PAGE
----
Rand McNally Keeps Truckers On the Go and In the Know
January 6, 2009 Alex Woodie
Rand McNally is best known for the maps used by millions of Americans each year–you might even have a tattered old road atlas stashed in your car. But the Skokie, Illinois, company is also a software developer, and its digital products are used by some of the biggest trucking fleets in the country. Recently, Rand McNally issued new releases of its i OS-supported IntelliRoute and MileMarker suites that help truckers get to their locations using the fastest, most fuel-efficient routes.
Rand McNally’s Commercial Transportation division has been providing North American truckers with maps and other road information since 1936. Its Motor Carriers’ Road Atlas–which contains detailed information concerning mileages, low bridges, construction zones, and scales–is still considered the truckers’ bible among those who drive this continent’s highways and byways for a living.
But the biggest trucking fleets (and many of the mid size ones too) have long been computerized, relegating paper-based sources to more of a backup or quick reference role, rather than a primary routing source. In many trucking outfits, enterprise-level dispatching applications running on IBM System i servers from vendors like Ayers Rock Software, Innovative Computing, McLeod, and TMW Systems handle the grunt work of assigning loads, preparing paperwork, and communicating with truckers.
Many of these dispatching systems work with third-party routing products, such as Rand McNally’s IntelliRoute truck routing software, which runs on i OS in addition to Windows, Unix, and z/OS platforms. Rand McNally also sells an older product, MileMarker–which was first introduced way back in 1980–to calculate so-called household goods, or HHG, mileages between points. But the Java-based IntelliRoute is the more modern, feature-rich option that’s the best fit for most trucking outfits today.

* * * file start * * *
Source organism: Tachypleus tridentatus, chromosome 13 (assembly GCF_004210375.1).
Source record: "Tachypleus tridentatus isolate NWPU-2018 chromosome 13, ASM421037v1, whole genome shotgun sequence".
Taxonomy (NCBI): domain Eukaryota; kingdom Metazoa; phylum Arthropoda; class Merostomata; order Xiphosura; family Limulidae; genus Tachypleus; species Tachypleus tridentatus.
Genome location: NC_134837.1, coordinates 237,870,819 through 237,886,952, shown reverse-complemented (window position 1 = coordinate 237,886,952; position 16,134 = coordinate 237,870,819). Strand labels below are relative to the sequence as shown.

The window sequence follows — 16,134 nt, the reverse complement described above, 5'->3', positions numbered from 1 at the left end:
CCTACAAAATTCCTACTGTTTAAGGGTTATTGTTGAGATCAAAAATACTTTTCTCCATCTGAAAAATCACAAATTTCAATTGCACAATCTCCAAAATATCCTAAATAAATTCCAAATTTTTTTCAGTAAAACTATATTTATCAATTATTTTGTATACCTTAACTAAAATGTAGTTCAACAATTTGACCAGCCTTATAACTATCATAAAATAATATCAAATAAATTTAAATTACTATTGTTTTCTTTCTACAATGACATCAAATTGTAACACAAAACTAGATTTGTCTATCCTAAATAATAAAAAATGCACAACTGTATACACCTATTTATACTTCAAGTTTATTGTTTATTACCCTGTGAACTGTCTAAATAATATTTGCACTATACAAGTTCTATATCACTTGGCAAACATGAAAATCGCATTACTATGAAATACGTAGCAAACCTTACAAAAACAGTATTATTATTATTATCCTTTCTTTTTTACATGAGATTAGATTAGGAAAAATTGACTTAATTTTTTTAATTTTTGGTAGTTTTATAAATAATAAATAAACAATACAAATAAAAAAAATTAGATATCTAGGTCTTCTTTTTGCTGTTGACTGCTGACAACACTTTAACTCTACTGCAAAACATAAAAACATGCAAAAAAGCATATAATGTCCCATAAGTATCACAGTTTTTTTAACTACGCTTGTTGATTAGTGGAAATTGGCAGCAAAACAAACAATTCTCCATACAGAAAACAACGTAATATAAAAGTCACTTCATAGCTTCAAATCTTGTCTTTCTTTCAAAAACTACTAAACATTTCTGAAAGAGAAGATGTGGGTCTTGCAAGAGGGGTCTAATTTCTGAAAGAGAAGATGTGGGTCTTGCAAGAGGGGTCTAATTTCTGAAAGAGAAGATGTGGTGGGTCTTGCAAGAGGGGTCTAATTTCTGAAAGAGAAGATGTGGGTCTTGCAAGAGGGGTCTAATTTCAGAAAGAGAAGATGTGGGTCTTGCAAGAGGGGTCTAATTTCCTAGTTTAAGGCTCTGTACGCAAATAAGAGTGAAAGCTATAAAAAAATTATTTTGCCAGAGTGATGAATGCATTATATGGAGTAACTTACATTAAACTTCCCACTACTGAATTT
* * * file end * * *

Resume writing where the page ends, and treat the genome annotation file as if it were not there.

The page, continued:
In addition to the basic HHG functionality of MileMarker, IntelliRoute includes several other capabilities, including Dock2Dock, a new module released last September. The Dock2Dock database gives truckers specific road restrictions for nearly 7 million miles across the continent. It tells them where trucks can and can’t go, based on the height or weight of a truck, the number of trailers, truck-specific speed limits, and hazardous materials restrictions. It also includes various routing choices, such as by shortest distance or lowest cost.
The company also offers IntelliRoute Fuel, which gives truckers daily fuel pricing updates. This module includes tools that help trucking outfits plan their routes based on the price and location of fuel, which has the potential to save thousands of dollars per year for each truck. Some of the functionality of this module requires an account with www.fueladvice.com, which is now owned by TMW Systems.
Other IntelliRoute modules provide details on lane rates and tolls. The IntelliRoute Lane Rates database automatically calculates lane rates and surcharges for specific stretches of highway, and determines the most affordable lanes based on 12 million actual freight bills. IntelliRoute Tolls, meanwhile, calculates tolls for truckers, and also finds weigh stations and rest stops.
At the end of 2008, Rand McNally issued 918,000 updates to its IntelliRoute and MileMarker products, reflecting the latest changes to North American roads. One of the biggest changes concerns new routing information for loads that are 48 feet or less.
Previously, the software routed trucks based on the standard 53-foot trailer size. But 48-foot trailers have a smaller turning radius, enabling the vehicles to access more roads. Opening up these roads in the IntelliRoute software should have a big fuel-saving impact on companies with sizable investments in 48-foot trailers, such as tanker trucks.
“Because tank truck carriers are shorter than the truck-load carrier standard of 53 feet in length, we require a truck-legal route for a shorter length trailer,” says John Conley, president of the National Tank Truck Carriers association. “Rand McNally responded to our unique needs, allowing us to take advantage of additional roads in our routing. Providing for the 48-foot or less configuration option will contribute to more realistic route planning and billing.”
The other major announcement is support for street-level routing in Mexico. Rand McNally’s cartographers and GIS (geographical information system) experts worked with NAVTEQ, a provider of digital map data, to uncover detailed road information for cities and inter-neighborhood streets in Mexico, thereby enabling truckers to venture more places south of the border without fear of having to turn around and waste precious fuel or deal with fines for late delivery.
Rand McNally is the first routing software developer to support street-level routing in Mexico, says Donna Koppensteiner, vice president of the enterprise division for Rand McNally. “Being the first to supply carriers and shippers with Mexican street-level data is one more way for us to help them maximize fuel efficiency and reduce costs,” she says.
2008 updates for IntelliRoute and MileMarker are available now for Windows. Customers that use the i OS, Unix, or z/OS versions will have updates shipped to them this month.